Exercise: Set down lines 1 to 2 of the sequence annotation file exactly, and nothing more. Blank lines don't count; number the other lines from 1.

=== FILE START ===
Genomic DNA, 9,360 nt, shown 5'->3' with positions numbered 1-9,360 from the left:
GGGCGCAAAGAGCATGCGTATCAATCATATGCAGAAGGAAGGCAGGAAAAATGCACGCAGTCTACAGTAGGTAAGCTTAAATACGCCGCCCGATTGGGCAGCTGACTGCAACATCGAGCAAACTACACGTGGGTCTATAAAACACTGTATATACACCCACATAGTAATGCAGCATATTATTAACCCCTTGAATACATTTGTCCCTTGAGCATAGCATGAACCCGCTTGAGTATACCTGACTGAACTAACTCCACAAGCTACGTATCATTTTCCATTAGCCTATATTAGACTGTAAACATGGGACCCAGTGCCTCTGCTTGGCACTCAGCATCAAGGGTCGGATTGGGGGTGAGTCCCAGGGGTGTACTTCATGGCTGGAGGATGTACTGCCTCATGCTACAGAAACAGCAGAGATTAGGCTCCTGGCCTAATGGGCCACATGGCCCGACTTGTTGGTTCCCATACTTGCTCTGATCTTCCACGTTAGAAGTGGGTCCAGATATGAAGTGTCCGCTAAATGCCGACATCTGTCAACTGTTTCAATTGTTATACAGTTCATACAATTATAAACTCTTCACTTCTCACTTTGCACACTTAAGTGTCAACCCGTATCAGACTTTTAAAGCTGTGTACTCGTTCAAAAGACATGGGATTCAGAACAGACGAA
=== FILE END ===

Genomic DNA, 9,360 nt, shown 5'->3' with positions numbered 1-9,360 from the left:
GGGCGCAAAGAGCATGCGTATCAATCATATGCAGAAGGAAGGCAGGAAAAATGCACGCAGTCTACAGTAGGTAAGCTTAAATACGCCGCCCGATTGGGCAGCTGACTGCAACATCGAGCAAACTACACGTGGGTCTATAAAACACTGTATATACACCCACATAGTAATGCAGCATATTATTAACCCCTTGAATACATTTGTCCCTTGAGCATAGCATGAACCCGCTTGAGTATACCTGACTGAACTAACTCCACAAGCTACGTATCATTTTCCATTAGCCTATATTAGACTGTAAACATGGGACCCAGTGCCTCTGCTTGGCACTCAGCATCAAGGGTCGGATTGGGGGTGAGTCCCAGGGGTGTACTTCATGGCTGGAGGATGTACTGCCTCATGCTACAGAAACAGCAGAGATTAGGCTCCTGGCCTAATGGGCCACATGGCCCGACTTGTTGGTTCCCATACTTGCTCTGATCTTCCACGTTAGAAGTGGGTCCAGATATGAAGTGTCCGCTAAATGCCGACATCTGTCAACTGTTTCAATTGTTATACAGTTCATACAATTATAAACTCTTCACTTCTCACTTTGCACACTTAAGTGTCAACCCGTATCAGACTTTTAAAGCTGTGTACTCGTTCAAAAGACATGGGATTCAGAACAGACGAA